Figuring it out is a fun mystery, and they could probably be called a “must see” if you’re in the area. A cool story, maybe nothing more.
But I’m not really satisfied with that. The Brown Mountain lights are almost teasing us. Taunting us to come closer and really figure them out.
Maybe, one day, someone will.
Screams echo, distant memories etched in time, voices left behind by speakers long-dead…or are they something else?
Man first stepped on the moon on July 20, 1969. We would only go a handful more times before keeping ourselves fully grounded on Earth.
As with most great accomplishments, we tend to see the results as a much bigger thing than the work put in before. The guts, blood, sweat, and sacrifice.
January 27, Launch Complex 34, Cape Canaveral. The crew of Apollo 1 were engaged in a test for the mission, not due to launch until February 21. In a tragic moment, something (and they really don’t know what) ignited inside the cabin. The craft was quickly and violently consumed in flame. Gus Grissom, Roger Chaffee, and Ed White were unable to escape, and died inside. Launch Complex 34 was used until 1968 and then decommissioned.
Today, you can visit LC-34 on one of the tours and see the part of the structure that’s still there. It serves as a memorial to the men who were lost as the human race pushed to stand on other worlds.
Of course, because of the deaths, it’s not without its ghost stories.
The stories are much the same as any other. Screams of the dying. Weird happenings, and the rumor that NASA closed it because of strange things going on, horrors too great for the general public. The last bit seems to be unfounded, and I couldn’t find any reason for it to have been closed other than the recent government shutdown.
But suppose there are screams at Launch Complex 34, just not from the dying. Not echoes, but a real true sound with a mysterious source. A source as real as you and me, as physical as we are, but not something we can see so obviously. Like the Seneca Guns, there aren’t many answers.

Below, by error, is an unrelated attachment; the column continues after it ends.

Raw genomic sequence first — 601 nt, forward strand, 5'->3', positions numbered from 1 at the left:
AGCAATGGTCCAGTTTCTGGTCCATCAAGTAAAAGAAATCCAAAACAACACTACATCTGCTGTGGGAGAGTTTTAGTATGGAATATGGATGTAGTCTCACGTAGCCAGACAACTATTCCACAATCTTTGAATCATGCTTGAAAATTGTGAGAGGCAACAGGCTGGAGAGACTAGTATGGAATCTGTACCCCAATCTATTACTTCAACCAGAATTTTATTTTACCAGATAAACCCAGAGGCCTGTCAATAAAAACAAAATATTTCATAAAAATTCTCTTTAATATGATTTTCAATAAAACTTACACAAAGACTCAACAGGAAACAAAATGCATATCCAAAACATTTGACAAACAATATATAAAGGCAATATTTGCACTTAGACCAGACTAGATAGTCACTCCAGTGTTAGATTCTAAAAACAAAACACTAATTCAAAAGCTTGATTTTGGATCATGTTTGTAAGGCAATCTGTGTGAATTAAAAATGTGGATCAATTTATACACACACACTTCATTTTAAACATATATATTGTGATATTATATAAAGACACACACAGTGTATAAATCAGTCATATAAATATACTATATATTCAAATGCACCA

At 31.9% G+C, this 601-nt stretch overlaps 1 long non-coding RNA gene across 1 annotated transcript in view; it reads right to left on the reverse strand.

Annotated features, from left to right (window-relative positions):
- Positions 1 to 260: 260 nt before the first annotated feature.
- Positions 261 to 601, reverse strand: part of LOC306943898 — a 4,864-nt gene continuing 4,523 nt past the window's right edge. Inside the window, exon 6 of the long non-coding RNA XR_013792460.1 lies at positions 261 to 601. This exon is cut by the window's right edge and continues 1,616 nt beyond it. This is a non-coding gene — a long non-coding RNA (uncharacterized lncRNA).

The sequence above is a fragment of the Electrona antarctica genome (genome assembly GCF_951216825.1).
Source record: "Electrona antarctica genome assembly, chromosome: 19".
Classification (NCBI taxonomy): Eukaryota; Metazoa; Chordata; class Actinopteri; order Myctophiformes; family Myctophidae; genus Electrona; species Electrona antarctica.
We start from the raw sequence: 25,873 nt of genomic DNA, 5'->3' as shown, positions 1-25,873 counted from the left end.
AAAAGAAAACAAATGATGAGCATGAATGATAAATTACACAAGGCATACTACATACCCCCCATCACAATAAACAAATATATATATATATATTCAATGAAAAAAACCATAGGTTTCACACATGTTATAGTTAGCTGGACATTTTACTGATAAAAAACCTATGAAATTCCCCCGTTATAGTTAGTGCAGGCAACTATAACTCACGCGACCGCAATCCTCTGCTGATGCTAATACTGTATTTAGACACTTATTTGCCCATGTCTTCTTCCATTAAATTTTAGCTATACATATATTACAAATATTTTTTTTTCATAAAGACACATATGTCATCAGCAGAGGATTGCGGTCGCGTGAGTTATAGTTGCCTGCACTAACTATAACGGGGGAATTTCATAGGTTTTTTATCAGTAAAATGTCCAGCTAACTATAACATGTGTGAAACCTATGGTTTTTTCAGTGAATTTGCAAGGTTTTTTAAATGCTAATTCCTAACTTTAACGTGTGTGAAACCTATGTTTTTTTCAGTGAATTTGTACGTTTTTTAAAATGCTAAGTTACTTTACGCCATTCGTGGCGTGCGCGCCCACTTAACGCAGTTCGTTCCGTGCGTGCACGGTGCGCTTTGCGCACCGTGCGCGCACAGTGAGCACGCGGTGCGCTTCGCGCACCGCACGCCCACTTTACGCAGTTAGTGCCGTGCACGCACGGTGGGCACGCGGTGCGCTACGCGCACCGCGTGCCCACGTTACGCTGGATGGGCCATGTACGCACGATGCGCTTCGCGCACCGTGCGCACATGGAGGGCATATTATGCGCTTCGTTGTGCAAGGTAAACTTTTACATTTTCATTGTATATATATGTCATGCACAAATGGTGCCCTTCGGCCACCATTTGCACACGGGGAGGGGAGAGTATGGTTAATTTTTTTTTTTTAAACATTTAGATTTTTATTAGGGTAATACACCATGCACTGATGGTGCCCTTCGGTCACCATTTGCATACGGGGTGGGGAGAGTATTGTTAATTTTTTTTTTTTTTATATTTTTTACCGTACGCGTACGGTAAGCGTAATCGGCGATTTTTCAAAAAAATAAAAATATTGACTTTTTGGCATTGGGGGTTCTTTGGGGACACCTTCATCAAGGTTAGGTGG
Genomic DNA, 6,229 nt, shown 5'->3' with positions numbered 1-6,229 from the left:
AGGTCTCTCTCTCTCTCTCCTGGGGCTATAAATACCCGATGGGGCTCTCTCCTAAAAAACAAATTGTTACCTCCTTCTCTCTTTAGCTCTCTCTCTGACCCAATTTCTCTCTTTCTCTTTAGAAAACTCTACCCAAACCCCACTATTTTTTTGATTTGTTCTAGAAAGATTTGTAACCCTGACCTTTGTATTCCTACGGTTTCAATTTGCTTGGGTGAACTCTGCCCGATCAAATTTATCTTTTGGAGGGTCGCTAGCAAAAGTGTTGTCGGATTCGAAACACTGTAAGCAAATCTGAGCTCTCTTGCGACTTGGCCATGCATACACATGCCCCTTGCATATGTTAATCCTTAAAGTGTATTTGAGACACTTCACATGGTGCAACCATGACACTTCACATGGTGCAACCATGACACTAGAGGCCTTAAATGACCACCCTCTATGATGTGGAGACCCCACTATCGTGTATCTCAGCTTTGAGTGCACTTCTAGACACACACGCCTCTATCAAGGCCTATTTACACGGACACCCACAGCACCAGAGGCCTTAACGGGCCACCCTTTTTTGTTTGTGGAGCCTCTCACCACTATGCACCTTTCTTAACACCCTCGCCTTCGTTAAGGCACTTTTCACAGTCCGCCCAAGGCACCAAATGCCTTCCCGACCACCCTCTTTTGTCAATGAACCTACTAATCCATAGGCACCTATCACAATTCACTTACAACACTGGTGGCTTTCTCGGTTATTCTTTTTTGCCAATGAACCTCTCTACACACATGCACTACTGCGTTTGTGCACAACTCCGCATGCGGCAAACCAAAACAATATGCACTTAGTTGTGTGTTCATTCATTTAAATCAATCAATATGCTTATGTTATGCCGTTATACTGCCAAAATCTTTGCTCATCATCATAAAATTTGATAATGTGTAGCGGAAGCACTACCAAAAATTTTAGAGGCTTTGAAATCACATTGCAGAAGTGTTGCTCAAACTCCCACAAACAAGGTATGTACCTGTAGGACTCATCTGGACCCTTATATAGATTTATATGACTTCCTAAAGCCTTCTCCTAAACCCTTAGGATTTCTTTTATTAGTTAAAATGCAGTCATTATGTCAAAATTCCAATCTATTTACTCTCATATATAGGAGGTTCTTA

If we could find where the noises are coming from, look through a gap, imagine what we’d find there. Who we’d find there, staring back at us.
What might be hiding at Launch Complex 34?
Deep shadows, sticky water, and the sense you’re never alone will haunt you in the Great Dismal Swamp.
Growing up in the typical American elementary school brought with both study and celebration of the origins of the United States as a nation. When I was a kid, back in the 90s, that meant memorizing the names of Christopher Columbus’ ships and wearing a paper grocery store bag at school on the day before Thanksgiving (or a black construction paper hat if you were supposed to be a Pilgrim.) Columbus didn’t even land on what we now know as the United States, and he certainly didn’t set out to discover a whole other continent. Yet on Monday, October 14, we’ll observe Columbus Day. It’s a wonder more children don’t grow up more interested in this continent and who might have gotten here first. It’s them that all the little kid history books tend to ignore, and you could just grow up tending to assume that the first people on the North American continent just sort of appeared here one day. Of course, it’s much much more interesting than that. What I find funny is the tendency to assume that people living in Europe, Africa, and Asia basically never went anywhere and ignored the rest of the planet, while North America remained serene and mostly unpopulated. We now know that at least the Norse were here, at some point, in Canada.